There is peace in the thunderJanuary 10, 2021
A psalm of David.
1 Ascribe to the Lord, you heavenly beings,
ascribe to the Lord glory and strength.
2 Ascribe to the Lord the glory due his name;
worship the Lord in the splendor of his[a] holiness.
3 The voice of the Lord is over the waters;
the God of glory thunders,
the Lord thunders over the mighty waters.
4 The voice of the Lord is powerful;
the voice of the Lord is majestic.
5 The voice of the Lord breaks the cedars;
the Lord breaks in pieces the cedars of Lebanon.
6 He makes Lebanon leap like a calf,
Sirion[b] like a young wild ox.
7 The voice of the Lord strikes
with flashes of lightning.
8 The voice of the Lord shakes the desert;
the Lord shakes the Desert of Kadesh.
9 The voice of the Lord twists the oaks[c]
and strips the forests bare.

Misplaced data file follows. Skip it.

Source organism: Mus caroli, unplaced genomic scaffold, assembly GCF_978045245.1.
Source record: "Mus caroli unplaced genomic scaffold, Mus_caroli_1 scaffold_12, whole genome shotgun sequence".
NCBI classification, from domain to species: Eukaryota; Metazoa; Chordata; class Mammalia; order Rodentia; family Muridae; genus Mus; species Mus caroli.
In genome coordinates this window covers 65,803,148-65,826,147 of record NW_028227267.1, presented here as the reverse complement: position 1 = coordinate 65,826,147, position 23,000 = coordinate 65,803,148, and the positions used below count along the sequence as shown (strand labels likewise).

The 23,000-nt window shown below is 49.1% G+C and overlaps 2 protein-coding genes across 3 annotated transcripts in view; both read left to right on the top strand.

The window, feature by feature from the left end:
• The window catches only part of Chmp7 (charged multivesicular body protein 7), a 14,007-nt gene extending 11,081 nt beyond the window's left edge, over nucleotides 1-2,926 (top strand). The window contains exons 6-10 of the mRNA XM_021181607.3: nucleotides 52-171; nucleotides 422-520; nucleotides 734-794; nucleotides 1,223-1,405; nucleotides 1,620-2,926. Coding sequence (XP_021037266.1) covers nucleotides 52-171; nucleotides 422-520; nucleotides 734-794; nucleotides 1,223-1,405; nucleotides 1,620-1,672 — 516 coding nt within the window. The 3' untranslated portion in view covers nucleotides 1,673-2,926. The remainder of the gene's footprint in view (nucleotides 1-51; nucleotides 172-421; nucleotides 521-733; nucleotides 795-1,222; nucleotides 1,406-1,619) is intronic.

And in his temple all cry, “Glory!”
10 The Lord sits enthroned over the flood;
the Lord is enthroned as King forever.
11 The Lord gives strength to his people;
the Lord blesses his people with peace.
Psalm 29 is often considered to be the oldest of the psalms, due in part to what seems to be an archaic pattern of repetition (see vv. 1–2), but due primarily to the observation that it seems to be an Israelite adaptation of an ancient Canaanite hymn to Baal, a god of weather and fertility. Following the opening invitation to praise (vv. 1–2), vv. 3–9 consist of a poetic description of a thunderstorm, responsibility for which the Canaanites attributed to Baal. Psalm 29 is fundamentally polemical, for it clearly attributes all power to Yahweh (Lord), who is enthroned in v. 9 with the exclamation, “Glory!” That enthronement is indeed the effect of v. 9 is indicated by the affirmation of Yahweh’s kingship in v. 10, followed by the appeal for Yahweh to fulfill the royal role of blessing the people.
Notes from Point 1
Notes from Point 2
Notes from Point 3